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Allen Slabaugh escapes van crash

COLUMBUS, Ohio -- A man who survived a 2007 bus crash that killed five of his Ohio college baseball teammates and two other people says he had flashbacks this week when he went through another serious accident with another team -- fellow cyclists he'll lead on a cross-country ride for charity.

"The van tilted a little bit, and went and rolled," Allen Slabaugh said Friday, as he recounted Tuesday's wreck on Interstate 84 in Burley, in southern Idaho. "For me personally, it had a very similar feel to the bus accident in 2007."

Slabaugh, 24, was on a bus carrying members of the Bluffton University baseball team to Florida when it plunged off an Atlanta highway overpass. The bus driver and his wife were killed, along with the five teammates.

Slabaugh, an outfielder, was sleeping at the time, but recalls hearing screams and feeling the sensation of going through the air. He was thrown from the bus and woke to find himself on top of the bridge with scratches and scrapes, requiring four stitches on his knee.

Slabaugh said he got scraped up again Tuesday, not as seriously, but the feeling of deja vu rattled him.

"That sort of brought flashbacks," he said Friday. "It was definitely very scary."

He was in a 15-passenger van that blew out a tire and flipped over on its roof. The passengers included cyclists headed to Seattle for Sunday's start of the fourth annual Fuller Center Bike Adventure, a 3,600-mile ride to Washington, D.C., to raise money for the Fuller Center for Housing.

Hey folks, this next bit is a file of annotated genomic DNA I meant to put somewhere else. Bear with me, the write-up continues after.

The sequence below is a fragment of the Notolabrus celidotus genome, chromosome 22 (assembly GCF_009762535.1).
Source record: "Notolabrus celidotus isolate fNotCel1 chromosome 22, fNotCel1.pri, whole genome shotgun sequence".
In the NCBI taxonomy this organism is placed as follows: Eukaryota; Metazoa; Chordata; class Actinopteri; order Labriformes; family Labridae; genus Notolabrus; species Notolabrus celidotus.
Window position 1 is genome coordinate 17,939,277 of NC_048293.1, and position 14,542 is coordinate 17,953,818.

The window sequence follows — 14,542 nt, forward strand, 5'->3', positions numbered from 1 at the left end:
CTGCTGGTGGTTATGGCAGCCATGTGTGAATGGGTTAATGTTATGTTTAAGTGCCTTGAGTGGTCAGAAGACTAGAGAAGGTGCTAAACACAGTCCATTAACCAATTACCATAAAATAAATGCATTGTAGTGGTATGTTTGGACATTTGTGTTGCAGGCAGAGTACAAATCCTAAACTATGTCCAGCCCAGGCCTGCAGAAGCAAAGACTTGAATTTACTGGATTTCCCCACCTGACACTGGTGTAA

Slabaugh was not hospitalized, but four of the eight people on board suffered minor injuries. They included a 69-year-old cyclist and a newlywed couple who met on the 2009 ride, according to the Fuller Center, an Americus, Ga.-based Christian organization that builds and renovates housing for the poor.

Slabaugh was reached on a cell phone in Seattle, where he and most of the others from the van drove in a rental car. They are still participating in the charity ride.

Slabaugh said he participated in last year's ride for two weeks, or 600 miles, and was asked by the founder to lead this year's event.

As a student at Bluffton in northwest Ohio, he majored in sports management and intended to seek a career on the business side of baseball, interning with the minor league Rochester Red Wings after he graduated in 2009. But he said that because of the Bluffton crash, he refocused and wound up entering the Mennonite Volunteer Service program and working with groups such as the Fuller Center.

"When you go through something like that, it definitely makes you think about what's important," said Slabaugh, who is not a Mennonite but grew up among members of the faith in Dalton, Ohio, about 45 miles south of Cleveland. "You're not invincible, as maybe young people feel."

Tuesday's accident gave him more food for thought -- about whether he ought to avoid multi-passenger vehicles from now on.

"It definitely makes you think," Slabaugh said through nervous laughter. "I was very fortunate to be able to survive two (crashes) in a period of four years."